post #11 of 18
At your size the Volkl Explosiv that was discontinued this year would be great in about a 180 length...if you can find them. Definitely worthy of consideration.

You indicated you are interested in a ski for powder/backcounty. I take this to mean you want skis suitable of off-piste, not true backcountry out of bounds (e.g. hiking, skinning, beacons, shovels, probes etc)?
post #12 of 18
Thread Starter 
Yes, you are correct. I guess off-piste is the term I'm looking for, sorry for any confusion. I don't really keep up with many of the terms, and that is one I was unsure of. I stay in bounds, but am not against a little bit of hiking. Looking for something that primarily will handle the powder, but be manueverable enough to go through the ocassional glade or tree patch. My western skiing experience is limited (Vail, Copper, & Keystone), so don't laugh, but my "greatest" powder experience was probably in Vail's Blue Sky Basin. I really enjoyed the terrain and snow but sank like a rock and had to fight for turns.

Would I be against "true" backcountry skiing...no. Given the opportunity I'd love to try it. But I don't have the mentioned equipment to do it and also don't know any areas well enough to feel comfortable straying from the resort. I've recently joined a ski club with lots of older and excellent skiers who are very experienced in that sort of skiing, so maybe someday I'll have that chance. But considering my off-piste opportunites are rare, and a back country trip even rarer and less likely than that, I think an off-piste ski should be plenty fine.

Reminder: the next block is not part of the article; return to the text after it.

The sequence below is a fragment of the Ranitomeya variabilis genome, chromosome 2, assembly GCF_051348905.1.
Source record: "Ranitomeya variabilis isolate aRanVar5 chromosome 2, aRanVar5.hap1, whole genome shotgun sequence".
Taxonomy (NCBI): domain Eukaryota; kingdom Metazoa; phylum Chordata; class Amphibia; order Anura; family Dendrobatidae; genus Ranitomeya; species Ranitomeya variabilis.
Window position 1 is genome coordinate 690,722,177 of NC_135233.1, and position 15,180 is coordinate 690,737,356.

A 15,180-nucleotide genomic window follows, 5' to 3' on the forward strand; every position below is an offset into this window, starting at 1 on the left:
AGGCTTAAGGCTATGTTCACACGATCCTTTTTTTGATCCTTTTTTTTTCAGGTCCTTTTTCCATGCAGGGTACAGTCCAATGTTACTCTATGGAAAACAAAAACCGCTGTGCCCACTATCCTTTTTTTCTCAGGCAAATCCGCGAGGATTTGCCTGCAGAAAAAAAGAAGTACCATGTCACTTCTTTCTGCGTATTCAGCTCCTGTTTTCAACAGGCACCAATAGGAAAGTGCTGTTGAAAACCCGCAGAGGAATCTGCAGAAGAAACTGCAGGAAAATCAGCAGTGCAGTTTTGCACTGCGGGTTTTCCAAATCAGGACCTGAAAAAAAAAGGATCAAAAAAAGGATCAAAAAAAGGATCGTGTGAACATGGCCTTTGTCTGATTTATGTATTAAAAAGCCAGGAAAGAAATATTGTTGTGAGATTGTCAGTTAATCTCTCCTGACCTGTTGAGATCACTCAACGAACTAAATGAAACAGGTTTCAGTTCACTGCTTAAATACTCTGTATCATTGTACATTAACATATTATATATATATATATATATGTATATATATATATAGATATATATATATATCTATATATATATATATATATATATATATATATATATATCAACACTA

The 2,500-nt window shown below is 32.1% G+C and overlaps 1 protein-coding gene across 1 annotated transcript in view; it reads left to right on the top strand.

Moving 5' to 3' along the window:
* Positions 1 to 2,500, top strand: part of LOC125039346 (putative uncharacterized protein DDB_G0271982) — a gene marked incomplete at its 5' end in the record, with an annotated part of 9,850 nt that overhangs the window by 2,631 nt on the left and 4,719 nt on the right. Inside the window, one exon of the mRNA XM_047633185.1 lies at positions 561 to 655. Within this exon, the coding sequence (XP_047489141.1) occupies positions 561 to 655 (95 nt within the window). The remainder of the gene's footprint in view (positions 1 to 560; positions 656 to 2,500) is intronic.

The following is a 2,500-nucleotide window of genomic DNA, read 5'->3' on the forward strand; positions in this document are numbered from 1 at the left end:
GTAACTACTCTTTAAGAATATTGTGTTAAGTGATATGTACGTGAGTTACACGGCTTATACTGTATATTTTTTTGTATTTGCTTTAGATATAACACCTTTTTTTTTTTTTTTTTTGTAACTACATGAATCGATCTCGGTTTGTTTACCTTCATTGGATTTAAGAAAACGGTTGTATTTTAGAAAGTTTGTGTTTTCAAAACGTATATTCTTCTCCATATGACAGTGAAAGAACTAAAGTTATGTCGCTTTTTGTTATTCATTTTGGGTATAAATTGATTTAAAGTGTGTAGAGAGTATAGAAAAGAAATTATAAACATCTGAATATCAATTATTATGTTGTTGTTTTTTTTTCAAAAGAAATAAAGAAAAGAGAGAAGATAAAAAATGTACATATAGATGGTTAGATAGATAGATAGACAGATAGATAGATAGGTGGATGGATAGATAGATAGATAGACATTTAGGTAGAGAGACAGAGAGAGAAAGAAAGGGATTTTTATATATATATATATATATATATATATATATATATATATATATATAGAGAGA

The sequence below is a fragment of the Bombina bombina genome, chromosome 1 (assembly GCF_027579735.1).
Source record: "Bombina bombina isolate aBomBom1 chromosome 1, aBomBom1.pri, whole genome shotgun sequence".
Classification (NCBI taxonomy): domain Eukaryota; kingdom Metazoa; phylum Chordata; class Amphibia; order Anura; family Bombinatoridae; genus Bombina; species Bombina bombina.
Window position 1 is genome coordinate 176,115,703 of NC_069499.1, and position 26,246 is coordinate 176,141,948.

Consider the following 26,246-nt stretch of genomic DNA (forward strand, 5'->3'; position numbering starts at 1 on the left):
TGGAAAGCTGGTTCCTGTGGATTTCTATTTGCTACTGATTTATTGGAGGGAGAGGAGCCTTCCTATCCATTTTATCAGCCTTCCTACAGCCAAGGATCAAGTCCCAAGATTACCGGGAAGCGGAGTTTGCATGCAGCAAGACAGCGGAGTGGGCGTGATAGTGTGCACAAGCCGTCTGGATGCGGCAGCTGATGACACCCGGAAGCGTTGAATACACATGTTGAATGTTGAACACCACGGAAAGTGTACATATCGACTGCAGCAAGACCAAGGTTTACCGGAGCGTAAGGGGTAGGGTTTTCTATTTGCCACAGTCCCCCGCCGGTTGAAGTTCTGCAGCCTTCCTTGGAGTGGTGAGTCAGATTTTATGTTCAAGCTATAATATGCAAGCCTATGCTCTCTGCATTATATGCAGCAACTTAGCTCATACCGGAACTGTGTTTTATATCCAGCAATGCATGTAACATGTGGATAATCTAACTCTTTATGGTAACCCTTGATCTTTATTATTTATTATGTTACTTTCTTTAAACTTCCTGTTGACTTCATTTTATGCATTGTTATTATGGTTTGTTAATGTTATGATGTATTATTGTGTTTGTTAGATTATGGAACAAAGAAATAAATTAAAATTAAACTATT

I've seen lots of positive comments on just about all the Volkl powder skis, so I'll be sure to keep an eye on them, but so far what I've found has been priced a bit more than what I want to spend.
post #13 of 18
post #14 of 18
One word....Chubb.
post #15 of 18
Originally Posted by Phil Pugliese
One word....Chubb.
Actually, two words. V2 Chubb. They aren't made anymore but you can find them around if you look.
post #16 of 18


I liked Elan's M777 of a couple seasons ago....but haven't gotten to bottomless conditions with it yet :.....handled 10" nicely though;-)
post #17 of 18
I love my Chubbs. And they are only getting cheaper.
post #18 of 18
Originally Posted by Rio
Actually, two words. V2 Chubb. They aren't made anymore but you can find them around if you look.
I wonder if the V2 Chubb (128/94/116) would be a stiff enough ski for a 240# aggressive skier, I hear it's pretty soft. Maybe the Machete FB would be a better match, but it isn't as manuverable as the V2 Chubb.

I'm guessing Phil and Offpiste were referring to the old steel cap Chubbs which are awesome, but might also be a bit soft for a really big hard charging guy, and the widest version was only 87mm in the waist. Alaska Mike has a pair of 190s, he said he was thinking of selling them over on Phil's thread about not starting out the season like he'd planned.

Peter Keelty of realskiers.com refers to the steel capped Chubbs as "quite simply the best powder ski yet made".